Abstract

Within the enzyme family of phosphagen kinases, we find numerous enzymes that exhibit dimeric negative cooperativity in which the ligand binding in one subunit decreases the adjacent subunit’s affinity for ligand. During this study, we attempted to ascertain possible structural determinants of negative cooperativity in phosphagen kinases. By comparing two phosphagen kinases, Oryctolagus cuniculus creatine kinase, which exhibits negative cooperativity, and Neanthes diversicolor glycocyamine kinase which exhibits no cooperativity, we identified one amino acid, H7, which may be a potential structural determinant of negative cooperativity within the phosphagen kinase enzyme family. To test this hypothesis, a H7A mutant was synthesized and its cooperativity was examined via Isothermal Titration Calorimetry (ITC). Due to unusual binding activity in the H7A mutant, the cooperativity of H7A could not be definitively determined as the resulting binding data was not a good fit to any binding models. Although we were unable to determine the cooperativity of the H7A mutant, the data does suggest that the mutation affects the ability of the enzyme to bind MgADP. The exact mechanism in which the ability to bind MgADP is altered in the mutant is an area for further investigation.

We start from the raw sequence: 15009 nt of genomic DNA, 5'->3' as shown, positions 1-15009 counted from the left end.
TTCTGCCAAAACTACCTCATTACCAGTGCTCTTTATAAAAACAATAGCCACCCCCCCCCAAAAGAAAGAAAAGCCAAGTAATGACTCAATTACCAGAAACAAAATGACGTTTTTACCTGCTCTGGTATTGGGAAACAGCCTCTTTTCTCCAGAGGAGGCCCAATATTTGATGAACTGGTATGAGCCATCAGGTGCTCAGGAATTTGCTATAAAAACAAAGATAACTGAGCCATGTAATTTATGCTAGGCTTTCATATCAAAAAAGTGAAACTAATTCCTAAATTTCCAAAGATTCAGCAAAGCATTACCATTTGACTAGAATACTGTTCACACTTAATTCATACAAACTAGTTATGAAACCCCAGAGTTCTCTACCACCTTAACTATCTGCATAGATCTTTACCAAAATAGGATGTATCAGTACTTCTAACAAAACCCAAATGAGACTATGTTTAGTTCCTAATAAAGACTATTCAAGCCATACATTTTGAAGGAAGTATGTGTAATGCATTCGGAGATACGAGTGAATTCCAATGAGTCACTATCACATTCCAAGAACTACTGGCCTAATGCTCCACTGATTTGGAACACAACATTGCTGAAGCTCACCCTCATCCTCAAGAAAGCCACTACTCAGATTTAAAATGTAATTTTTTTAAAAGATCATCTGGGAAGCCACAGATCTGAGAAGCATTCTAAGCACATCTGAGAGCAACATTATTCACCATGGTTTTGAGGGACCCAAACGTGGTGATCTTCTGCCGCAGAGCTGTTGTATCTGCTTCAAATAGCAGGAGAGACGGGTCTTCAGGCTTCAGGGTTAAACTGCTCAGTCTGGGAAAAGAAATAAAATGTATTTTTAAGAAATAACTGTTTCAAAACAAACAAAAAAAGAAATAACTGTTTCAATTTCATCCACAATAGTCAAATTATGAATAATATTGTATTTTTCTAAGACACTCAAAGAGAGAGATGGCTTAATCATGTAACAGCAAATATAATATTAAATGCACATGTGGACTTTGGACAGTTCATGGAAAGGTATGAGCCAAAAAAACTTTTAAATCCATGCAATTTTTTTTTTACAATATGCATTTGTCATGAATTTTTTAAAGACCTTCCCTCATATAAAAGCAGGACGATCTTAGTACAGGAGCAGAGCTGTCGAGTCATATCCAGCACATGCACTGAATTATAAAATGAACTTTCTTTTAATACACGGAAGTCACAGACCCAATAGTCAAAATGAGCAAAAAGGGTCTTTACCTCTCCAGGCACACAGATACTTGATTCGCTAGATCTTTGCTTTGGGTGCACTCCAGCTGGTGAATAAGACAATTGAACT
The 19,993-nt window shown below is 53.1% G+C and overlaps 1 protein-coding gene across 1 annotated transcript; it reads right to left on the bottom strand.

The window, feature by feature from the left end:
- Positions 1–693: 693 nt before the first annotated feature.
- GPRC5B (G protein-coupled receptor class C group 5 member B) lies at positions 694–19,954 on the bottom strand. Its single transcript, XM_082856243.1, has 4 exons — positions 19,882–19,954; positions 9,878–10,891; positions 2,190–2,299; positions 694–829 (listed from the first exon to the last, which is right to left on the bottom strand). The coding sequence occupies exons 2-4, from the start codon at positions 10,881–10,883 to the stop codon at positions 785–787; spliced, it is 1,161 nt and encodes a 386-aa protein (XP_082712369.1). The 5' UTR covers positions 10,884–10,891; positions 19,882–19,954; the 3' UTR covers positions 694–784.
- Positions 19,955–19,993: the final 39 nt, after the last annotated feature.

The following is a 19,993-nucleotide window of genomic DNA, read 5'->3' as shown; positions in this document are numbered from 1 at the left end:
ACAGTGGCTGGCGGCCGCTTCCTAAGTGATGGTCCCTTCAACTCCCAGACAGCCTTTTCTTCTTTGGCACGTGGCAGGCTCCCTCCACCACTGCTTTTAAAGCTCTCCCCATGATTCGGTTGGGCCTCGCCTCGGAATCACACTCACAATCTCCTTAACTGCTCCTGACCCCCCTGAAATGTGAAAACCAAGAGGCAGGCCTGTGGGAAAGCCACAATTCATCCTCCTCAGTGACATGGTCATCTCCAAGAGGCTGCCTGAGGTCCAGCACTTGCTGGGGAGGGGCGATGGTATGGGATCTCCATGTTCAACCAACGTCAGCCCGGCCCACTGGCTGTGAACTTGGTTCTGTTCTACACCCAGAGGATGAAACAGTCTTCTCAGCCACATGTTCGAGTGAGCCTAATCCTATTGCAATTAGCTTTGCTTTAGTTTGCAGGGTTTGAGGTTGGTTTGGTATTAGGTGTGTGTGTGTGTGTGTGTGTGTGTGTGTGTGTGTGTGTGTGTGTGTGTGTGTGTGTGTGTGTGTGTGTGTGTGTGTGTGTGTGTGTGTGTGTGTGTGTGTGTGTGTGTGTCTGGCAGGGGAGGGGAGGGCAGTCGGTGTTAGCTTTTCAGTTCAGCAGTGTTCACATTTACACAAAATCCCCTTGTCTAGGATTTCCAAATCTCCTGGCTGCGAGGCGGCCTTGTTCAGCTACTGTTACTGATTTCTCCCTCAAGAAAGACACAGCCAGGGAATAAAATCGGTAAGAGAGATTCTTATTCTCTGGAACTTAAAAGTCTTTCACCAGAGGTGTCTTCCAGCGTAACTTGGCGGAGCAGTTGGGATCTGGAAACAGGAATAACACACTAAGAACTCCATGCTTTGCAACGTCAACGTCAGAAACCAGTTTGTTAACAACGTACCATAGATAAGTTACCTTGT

Advisor

Fraga, Dean

Department

Biochemistry and Molecular Biology

Disciplines

Biochemistry

Publication Date

2017

Degree Granted

Bachelor of Arts

Document Type

Senior Independent Study Thesis

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© Copyright 2017 Katie Stock